Updated February 5, 2022
The Government of India Act 1858 was passed on 2 August 1858, it was enacted by the Parliament of the United Kingdom. Its provisions called for the liquidation of the British East India Company and transferred of control of the British government in India to the British crown. At the time, Victoria was the queen and Lord Palmerston was a minister of the United Kingdom of Great Britain. And, Lord Palmerston introduced a bill for the transfer of control of the British government in India to the British crown, referring to serious flaws in the current system of government of India. However, before this bill was passed, Palmerston was forced to resign on another issue. But on later, Edward Henry Stanley or Lord Stanley introduced another bill which was originally titled as “An Act for the Better Government of India” and it was passed on August 2, 1858. It is also named as Government of India Act 1858.
Features of the Government of India Act 1858
- The British East India Company was liquidated.0
- This Act scrapped the system of double government by abolishing the Board of Control and Court of Directors.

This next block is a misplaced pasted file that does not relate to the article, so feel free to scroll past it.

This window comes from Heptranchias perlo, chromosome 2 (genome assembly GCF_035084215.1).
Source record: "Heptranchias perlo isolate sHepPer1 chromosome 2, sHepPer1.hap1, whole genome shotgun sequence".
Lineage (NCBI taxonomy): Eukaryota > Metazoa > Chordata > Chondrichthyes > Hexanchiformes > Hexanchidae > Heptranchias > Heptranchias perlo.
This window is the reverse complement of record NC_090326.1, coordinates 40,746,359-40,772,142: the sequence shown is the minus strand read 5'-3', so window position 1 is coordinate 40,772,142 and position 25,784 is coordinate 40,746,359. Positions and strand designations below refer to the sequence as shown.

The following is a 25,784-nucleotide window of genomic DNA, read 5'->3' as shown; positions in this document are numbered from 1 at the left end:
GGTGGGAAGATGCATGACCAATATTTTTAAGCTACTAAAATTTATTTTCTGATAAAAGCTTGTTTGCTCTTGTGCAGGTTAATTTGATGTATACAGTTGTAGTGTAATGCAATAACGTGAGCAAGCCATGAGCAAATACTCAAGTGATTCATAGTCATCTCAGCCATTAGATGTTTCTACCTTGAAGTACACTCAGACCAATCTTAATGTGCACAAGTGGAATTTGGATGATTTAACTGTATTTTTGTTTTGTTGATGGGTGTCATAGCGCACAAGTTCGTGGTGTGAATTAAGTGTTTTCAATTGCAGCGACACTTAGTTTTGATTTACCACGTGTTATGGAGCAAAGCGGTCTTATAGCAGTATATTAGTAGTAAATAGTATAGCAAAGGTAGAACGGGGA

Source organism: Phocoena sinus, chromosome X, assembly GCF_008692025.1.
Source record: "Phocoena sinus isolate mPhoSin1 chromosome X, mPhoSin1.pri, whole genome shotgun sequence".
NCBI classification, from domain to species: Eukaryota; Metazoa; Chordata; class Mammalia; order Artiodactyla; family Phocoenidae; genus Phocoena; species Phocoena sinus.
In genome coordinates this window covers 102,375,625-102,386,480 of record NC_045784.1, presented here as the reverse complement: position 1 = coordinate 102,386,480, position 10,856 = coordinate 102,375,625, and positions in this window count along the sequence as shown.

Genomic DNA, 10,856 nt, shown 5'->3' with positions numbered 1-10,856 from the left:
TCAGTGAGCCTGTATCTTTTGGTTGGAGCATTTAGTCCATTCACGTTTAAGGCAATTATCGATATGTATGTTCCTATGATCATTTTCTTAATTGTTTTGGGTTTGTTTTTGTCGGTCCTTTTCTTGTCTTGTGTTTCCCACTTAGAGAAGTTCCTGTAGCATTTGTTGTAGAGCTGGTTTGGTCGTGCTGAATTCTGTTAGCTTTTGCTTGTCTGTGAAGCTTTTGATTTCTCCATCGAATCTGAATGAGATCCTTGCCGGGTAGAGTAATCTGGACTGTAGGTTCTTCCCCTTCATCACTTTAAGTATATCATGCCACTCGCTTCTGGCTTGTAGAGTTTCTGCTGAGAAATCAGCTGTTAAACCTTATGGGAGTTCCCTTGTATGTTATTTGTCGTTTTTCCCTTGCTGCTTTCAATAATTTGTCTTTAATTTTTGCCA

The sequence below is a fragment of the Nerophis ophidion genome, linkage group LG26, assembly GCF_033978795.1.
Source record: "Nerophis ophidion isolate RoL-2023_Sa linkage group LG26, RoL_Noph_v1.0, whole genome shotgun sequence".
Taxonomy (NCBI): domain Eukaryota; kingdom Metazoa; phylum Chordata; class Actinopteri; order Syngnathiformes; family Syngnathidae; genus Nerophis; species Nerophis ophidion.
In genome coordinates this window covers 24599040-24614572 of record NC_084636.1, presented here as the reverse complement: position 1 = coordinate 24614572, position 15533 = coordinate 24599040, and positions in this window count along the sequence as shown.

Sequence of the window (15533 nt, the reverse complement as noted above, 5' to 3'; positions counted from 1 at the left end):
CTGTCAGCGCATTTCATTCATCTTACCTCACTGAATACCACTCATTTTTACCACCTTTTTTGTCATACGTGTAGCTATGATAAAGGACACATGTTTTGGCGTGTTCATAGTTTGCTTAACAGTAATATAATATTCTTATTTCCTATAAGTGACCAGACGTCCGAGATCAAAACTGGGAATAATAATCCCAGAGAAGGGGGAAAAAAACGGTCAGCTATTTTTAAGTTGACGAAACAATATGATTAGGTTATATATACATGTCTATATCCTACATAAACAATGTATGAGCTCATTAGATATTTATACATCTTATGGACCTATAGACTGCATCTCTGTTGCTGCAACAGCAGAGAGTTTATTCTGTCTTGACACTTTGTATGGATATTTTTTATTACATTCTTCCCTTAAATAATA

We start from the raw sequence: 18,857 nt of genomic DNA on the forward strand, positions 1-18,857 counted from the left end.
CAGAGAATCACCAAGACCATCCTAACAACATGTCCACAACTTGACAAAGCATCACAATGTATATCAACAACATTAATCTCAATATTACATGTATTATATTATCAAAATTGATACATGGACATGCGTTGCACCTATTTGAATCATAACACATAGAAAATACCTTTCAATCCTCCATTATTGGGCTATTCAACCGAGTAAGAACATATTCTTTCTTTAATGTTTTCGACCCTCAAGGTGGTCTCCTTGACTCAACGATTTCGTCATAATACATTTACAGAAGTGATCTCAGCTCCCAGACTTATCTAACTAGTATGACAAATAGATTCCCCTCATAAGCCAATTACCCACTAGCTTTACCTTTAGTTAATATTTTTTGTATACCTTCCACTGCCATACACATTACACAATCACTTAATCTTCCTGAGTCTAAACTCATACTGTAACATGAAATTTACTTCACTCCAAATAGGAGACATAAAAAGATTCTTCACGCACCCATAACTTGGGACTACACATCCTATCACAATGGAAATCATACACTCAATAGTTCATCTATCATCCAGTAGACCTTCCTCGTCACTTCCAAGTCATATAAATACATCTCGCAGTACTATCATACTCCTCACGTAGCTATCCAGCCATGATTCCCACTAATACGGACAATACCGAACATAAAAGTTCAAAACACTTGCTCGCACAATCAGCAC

- The act changed the designation of the Governor-General of India to Viceroy of India.
- The Viceroy was a direct representative of the British Government in India. Lord Canning thus became the first Viceroy of India.
- The Viceroy of the various Presidencies was appointed by the Crown.
- This act made India a direct British colony.
- This act also abolished the doctrine of lapse.
- All the authority for the government of India was vested in the Governor General-in-Council who was responsible to the secretary of state.
- The Secretary of state was ultimately responsible to the British Parliament. And Via the Secretary of State, the British parliament could ask questions regarding Indian affairs.
- It provided for absolute (British) imperial control over India without any popular participation in the administration of the country.
- The powers of the crown were to be exercised by the Secretary of state for India, assisted by a council of fifteen members, known as the council of India.
- The Country was divided into provinces headed by a governor or lieutenant Governor aided by his Executive council.
- The Provincial Governments had to function under the superintendence, direction, and control of the Governor-General in all matters.
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